In a brilliant article discussing the role that other media play within film (“The Film Stilled”, Camera Obscura no. 24, September 1990), Raymond Bellour suggested that these singular moments of eruption or invasion can point in two quite contrary directions. On the one hand, there are moments of video in film that point backward, regressively, to a lost, even archaic past. Here, video becomes a sad, deathly emblem of nostalgia in the lives of people who are finding it hard to get themselves together. This occurs in Schumacher’s Falling Down (1993), where the relentless camera movement into the family video of William Foster (Michael Douglas) in the final shot expresses the complete disintegration of his identity.


But, in a completely different spirit, video moments can point forward to Utopian, transcendent, even mystical states and experiences. Bellour gives this trend in cinema the curious name of angelism – and what’s most curious about it is that he coined the word before seeing Sally Potter’s Orlando (1992) where, in the final vision, video texture fills the screen, a child’s video camera discovering an angel (Jimmy Somerville!) singing and hovering in the sky.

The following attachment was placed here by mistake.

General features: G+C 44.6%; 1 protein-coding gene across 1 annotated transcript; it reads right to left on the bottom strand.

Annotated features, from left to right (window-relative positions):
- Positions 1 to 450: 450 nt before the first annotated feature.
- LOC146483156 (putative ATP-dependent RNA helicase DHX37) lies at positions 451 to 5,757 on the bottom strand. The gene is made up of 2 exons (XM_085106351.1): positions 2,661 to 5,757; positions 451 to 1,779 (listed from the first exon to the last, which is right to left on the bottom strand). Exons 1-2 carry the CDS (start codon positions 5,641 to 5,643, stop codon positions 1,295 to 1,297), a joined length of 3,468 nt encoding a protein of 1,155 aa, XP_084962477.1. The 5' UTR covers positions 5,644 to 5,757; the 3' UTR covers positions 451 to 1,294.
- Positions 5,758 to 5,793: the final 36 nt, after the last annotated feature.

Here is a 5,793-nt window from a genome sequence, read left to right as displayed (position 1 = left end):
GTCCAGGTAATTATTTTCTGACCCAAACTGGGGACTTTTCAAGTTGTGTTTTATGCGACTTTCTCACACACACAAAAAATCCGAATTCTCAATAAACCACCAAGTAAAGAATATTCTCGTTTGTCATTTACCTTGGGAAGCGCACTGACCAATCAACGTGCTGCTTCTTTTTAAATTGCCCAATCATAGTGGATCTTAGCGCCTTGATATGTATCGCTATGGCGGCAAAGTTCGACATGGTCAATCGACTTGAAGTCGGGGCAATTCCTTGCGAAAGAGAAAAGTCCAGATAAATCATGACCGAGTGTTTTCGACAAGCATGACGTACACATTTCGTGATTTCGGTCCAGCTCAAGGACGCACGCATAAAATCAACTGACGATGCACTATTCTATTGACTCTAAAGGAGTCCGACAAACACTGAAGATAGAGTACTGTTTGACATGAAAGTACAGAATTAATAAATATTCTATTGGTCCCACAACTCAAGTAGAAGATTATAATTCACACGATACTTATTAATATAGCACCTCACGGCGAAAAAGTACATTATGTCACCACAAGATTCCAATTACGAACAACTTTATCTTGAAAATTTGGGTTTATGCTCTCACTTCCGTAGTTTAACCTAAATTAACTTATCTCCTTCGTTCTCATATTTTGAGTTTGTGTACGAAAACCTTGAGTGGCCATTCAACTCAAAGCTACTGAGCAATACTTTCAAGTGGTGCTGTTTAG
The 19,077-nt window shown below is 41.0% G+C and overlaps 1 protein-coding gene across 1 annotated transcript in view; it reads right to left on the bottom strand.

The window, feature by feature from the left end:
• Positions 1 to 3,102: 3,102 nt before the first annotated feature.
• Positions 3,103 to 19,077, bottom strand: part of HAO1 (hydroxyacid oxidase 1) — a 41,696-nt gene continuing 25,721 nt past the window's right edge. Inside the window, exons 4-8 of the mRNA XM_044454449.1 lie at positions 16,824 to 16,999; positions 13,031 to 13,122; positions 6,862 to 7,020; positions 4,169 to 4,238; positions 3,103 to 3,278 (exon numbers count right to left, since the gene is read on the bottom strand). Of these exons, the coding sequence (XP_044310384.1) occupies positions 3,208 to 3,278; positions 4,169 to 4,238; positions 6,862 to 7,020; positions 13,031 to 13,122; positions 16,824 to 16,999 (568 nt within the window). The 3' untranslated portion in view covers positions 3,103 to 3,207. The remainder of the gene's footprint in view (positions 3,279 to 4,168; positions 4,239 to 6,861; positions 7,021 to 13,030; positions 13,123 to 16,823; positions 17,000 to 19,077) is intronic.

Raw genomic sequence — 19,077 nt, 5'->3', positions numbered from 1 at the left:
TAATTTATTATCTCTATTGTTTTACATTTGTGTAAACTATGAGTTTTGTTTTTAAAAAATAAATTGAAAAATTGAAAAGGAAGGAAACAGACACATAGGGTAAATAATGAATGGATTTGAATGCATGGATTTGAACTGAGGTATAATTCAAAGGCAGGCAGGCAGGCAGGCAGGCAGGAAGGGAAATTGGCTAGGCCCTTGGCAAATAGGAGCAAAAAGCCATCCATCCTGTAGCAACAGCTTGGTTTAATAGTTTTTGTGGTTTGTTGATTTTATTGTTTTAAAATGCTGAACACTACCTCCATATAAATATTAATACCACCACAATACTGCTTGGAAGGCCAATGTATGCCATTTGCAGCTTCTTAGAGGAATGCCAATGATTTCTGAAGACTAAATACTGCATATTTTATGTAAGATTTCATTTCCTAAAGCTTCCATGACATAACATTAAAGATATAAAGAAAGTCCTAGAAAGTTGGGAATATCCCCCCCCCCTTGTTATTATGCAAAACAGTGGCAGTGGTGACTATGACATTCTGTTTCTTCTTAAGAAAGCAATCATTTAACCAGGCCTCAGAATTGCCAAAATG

If, in Orlando, video invades film, it is no longer a brutal invasion, but a gentle, reciprocal relation. Bellour suggests that the overcoming of the feud between film and video as Cain and Abel will happen when all the media are mixed freely, creating novel and hybrid forms – the between-images, as he calls them. We already see this in passages of films by Wim Wenders or Chris Marker, in which film images are lovingly revised and reworked through video technology.


Or take the extraordinary experimental film Parallel Space: Inter-View (1992). In this Austrian short by Peter Tscherkassky, images from film, video and computer flicker together to evoke a mysterious but sublime mental state: the pulsations of a living memory. Not the cold, robotic, sinister video memory that brainy machines in SF movies tend to display, but something far warmer and more poetic.


This heralds a coming era not of video in film, but video and film – not only a user-friendly pastime but, more profoundly, a new form of audiovisual art.


© Adrian Martin May/June 1993

Film Critic: Adrian Martin